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Water resources of Clallam County, Washington; Phase I report

January 1, 1994

An inventory of the water resources of Clallam County, Washington, showed that sufficient water is available to supply all present demands. Domestic water supplies can be obtained from wells drilled 100 ft or less into glacial and alluvial deposits; in areas underlain by bedrock, wells more than 100 ft deep can generally supply one home per well. Surface water is abundant, and is the source for most public water systems. Extreme low flows were observed only in small drainage basins in bedrock in the mountainous interior and along parts of the coastline in the Strait of Juan de Fuca. The quality of ground and surface waters is generally excellent. In coastal areas, some wells may yield water with large concentrations of chloride and dissolved solids. A quarter of the wells tested had excessive concentrations of iron and (or) manganese. High values of turbidity, color, and coliform bacteria are widespread surface water problems, but standard filtering and chlorination treatment make the water suitable for public supplies. High concentrations of coliform bacteria apparently originate naturally in soils. High ammonia concentration observed at one site is probably caused by sewage disposal practices. (USGS)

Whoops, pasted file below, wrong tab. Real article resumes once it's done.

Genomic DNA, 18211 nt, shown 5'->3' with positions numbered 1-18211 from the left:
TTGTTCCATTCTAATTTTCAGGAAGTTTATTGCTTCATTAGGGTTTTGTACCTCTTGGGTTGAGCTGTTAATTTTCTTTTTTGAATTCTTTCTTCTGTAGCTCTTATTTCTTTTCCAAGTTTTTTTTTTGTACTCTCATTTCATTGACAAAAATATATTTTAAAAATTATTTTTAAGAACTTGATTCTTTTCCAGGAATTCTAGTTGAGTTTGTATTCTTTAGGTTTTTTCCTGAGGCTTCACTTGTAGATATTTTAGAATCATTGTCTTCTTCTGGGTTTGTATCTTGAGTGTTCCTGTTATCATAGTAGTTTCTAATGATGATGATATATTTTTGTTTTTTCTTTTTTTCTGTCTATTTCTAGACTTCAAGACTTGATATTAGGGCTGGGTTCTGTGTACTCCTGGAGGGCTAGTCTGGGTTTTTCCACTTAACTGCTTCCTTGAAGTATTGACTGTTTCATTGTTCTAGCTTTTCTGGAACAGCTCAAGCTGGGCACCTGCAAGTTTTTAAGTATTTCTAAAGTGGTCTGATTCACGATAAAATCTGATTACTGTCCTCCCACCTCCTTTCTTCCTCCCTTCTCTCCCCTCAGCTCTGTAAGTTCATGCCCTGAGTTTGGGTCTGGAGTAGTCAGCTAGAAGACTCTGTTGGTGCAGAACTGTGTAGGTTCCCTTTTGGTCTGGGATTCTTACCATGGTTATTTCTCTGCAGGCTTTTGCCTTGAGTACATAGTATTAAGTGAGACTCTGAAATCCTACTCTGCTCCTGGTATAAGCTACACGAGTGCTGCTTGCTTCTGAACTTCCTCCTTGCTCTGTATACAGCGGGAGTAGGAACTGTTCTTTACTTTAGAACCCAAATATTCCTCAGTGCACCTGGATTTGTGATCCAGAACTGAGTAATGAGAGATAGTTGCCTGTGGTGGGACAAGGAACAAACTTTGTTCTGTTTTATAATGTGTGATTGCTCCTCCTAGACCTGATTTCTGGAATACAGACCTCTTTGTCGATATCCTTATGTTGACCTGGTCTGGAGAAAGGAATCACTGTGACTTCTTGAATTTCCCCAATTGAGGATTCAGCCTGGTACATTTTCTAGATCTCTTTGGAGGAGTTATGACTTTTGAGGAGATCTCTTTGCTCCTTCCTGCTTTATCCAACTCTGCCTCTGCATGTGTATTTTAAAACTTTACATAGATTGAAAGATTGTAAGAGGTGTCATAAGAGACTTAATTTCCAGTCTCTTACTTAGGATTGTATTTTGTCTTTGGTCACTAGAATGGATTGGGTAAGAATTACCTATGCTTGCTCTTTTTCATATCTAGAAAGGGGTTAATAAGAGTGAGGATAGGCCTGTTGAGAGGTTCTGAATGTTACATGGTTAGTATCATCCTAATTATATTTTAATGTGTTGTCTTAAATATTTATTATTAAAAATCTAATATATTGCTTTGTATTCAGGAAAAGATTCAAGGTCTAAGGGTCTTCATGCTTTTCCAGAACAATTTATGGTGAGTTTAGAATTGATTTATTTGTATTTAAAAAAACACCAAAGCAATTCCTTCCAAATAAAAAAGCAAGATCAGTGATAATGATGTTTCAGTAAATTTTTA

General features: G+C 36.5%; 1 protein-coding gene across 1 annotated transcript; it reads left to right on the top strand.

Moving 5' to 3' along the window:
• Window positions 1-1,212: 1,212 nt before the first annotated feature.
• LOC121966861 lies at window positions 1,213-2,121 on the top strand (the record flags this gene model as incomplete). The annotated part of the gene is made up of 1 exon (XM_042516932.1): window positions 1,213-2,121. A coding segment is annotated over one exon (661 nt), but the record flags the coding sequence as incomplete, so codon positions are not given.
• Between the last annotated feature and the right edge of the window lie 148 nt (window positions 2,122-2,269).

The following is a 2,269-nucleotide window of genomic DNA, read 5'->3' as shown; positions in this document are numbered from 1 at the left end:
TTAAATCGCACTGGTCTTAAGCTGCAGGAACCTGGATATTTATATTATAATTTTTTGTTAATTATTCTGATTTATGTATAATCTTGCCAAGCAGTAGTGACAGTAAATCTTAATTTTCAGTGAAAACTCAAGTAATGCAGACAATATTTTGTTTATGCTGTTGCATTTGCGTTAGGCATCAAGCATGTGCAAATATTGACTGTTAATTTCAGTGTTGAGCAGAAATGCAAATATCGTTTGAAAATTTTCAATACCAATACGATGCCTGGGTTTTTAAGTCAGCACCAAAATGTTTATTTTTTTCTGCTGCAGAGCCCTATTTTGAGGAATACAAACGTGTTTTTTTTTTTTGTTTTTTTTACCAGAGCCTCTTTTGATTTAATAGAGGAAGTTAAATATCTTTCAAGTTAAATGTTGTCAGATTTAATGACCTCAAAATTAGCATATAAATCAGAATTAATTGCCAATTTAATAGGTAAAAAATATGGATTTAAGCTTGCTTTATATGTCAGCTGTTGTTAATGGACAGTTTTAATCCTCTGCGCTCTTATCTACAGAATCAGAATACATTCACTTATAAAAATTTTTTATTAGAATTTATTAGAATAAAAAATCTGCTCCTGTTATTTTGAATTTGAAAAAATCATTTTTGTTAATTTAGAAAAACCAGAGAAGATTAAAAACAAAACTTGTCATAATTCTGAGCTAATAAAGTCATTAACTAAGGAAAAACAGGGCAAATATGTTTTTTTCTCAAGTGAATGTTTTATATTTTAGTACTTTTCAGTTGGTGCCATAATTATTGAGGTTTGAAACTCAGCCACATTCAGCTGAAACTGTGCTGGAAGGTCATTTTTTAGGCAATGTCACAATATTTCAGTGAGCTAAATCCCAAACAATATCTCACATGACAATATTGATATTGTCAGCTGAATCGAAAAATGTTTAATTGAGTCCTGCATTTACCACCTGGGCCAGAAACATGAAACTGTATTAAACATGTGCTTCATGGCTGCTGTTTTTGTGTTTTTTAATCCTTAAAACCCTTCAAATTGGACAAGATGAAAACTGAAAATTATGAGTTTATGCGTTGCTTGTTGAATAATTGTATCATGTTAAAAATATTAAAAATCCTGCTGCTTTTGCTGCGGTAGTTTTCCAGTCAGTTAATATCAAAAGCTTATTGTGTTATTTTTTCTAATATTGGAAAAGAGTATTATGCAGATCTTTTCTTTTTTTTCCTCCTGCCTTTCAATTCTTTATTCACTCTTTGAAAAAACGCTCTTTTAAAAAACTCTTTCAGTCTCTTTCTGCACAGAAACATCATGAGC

Citation Information

Publication Year 1983
Title Water resources of Clallam County, Washington; Phase I report
DOI 10.3133/wri834227
Authors B. W. Drost
Publication Type Report
Publication Subtype USGS Numbered Series
Series Title Water-Resources Investigations Report
Series Number 83-4227
Index ID wri834227
Record Source USGS Publications Warehouse